I won't go into detail now about my theories of when and under what circumstances the photographs were taken as not to spoil the video.  But I have come to question my original theory about the circumstances leading to W. Hunter's visit to the photographer.  I'll compare those theories in a future blog post.  For now, watch the video and see what you think.

Any ideas or suggestions are welcome in comments below.
Have you made some assumptions about an ancestor and then discovered new information after taking another look? Share your discoveries in the comments.

Would you like to make a video but are not sure where to start? I invite you to visit my website, Video Genealogy to discover more articles and tips on sharing your family history.

Friday, June 27, 2014

Finding Annie in New York

From census records and her death certificate I knew my 2nd great-grandmother was from New York.  My burning question was how she got from New York to Savannah in the 1860s??  I knew I needed more details about where she was from but wasn’t finding anything definitive until I was able to discover her father’s name “Albert Graham” on her 1910 Montgomery, Alabama death certificate.  I combined Albert’s name with Annie when searching on FamilySearch one day and hit pay dirt!  An index of New York births and christenings revealed a record from the First Dutch Reformed Church in Rochester, Ulster, New York with Albert Graham as the father and Anna Rebekkah Graham as the child.  It lists the birthday as March 13, 1832 which is two days off from the March 15 listing in the family bible, but the year does match.  And it revealed a potential name for Annie’s mother: Rachel Cole.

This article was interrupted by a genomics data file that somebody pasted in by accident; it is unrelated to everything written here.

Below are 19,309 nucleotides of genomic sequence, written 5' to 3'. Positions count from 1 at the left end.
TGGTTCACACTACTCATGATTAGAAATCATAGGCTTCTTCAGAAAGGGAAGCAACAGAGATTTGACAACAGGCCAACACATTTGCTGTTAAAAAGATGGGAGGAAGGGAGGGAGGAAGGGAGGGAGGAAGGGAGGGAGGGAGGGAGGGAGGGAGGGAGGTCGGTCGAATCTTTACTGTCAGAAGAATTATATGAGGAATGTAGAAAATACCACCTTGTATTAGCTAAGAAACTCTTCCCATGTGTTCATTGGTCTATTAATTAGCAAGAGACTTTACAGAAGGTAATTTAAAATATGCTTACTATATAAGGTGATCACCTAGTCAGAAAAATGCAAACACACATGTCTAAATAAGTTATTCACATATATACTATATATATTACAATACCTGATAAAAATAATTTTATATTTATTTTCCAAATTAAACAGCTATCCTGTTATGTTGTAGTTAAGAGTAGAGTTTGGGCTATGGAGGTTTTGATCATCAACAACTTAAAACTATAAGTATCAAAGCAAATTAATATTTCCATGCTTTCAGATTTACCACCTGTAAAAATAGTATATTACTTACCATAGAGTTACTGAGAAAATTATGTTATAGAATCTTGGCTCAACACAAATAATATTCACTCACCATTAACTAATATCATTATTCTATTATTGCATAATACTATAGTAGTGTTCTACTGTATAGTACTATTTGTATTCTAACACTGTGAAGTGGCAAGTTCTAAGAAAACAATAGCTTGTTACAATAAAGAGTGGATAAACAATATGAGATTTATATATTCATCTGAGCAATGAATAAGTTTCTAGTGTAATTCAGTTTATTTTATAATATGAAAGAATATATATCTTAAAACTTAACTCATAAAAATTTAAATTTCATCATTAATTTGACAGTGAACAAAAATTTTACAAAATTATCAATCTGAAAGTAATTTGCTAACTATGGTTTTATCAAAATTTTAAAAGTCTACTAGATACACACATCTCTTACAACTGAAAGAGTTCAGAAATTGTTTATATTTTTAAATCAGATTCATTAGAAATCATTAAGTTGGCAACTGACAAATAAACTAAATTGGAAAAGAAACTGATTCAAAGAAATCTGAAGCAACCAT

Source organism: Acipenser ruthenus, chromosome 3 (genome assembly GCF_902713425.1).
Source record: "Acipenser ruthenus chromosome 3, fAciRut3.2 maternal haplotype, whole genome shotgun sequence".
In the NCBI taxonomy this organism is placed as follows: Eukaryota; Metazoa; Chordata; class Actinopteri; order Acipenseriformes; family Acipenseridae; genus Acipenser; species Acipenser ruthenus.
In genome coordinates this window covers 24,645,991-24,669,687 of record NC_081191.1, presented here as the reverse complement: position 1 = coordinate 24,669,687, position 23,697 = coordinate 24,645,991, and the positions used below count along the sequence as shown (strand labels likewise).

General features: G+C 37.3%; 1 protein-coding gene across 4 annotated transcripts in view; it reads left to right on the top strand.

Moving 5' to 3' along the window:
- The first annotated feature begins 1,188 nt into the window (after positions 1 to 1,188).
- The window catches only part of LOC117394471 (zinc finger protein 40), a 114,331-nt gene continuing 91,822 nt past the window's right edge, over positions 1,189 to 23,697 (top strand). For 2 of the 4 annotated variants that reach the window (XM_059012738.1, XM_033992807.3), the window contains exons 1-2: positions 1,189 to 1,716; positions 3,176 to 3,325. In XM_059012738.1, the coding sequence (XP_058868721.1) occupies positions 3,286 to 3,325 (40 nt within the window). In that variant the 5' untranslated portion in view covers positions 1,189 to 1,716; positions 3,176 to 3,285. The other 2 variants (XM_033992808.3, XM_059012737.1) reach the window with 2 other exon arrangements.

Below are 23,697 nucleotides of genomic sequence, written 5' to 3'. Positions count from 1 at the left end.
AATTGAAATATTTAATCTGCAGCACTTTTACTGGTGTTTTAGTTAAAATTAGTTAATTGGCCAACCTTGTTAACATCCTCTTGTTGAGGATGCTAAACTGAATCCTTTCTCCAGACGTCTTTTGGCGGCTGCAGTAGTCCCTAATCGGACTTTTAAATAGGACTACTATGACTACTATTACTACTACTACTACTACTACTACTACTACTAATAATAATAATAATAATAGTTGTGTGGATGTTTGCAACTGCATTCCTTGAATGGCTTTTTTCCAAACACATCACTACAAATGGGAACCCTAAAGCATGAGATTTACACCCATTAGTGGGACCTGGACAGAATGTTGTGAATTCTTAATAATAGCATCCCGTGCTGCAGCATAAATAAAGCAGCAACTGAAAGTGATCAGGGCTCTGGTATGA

I still need to find more documentation, but it’s pretty exciting to narrow down the possibilities from a whole state to a county and town AND to find a possibility for her mother’s name. Census records showed Albert in 1850, in Ulster County, but not Annie, when she would have been 18.  Perhaps she moved out to work elsewhere??

New York, Births and Christenings, 1640-1962, index, 13 March 1832, First Dutch Reformed church, FIRST DUTCH REFORMED CHURCH,ROCHESTER,ULSTER,NEW YORK, FHL microfilm 823668.; : accessed 10 May 2014.

"Alabama, Deaths, 1908-1974," index, FamilySearch ( : accessed 14 Apr 2013), Annie Rebecca Davis, 17 Jun 1910; citing reference cn 289, Department of Health, Montgomery; FHL microfilm 1894077.

Friday, May 30, 2014

Notes from Maureen Taylor's full-day seminar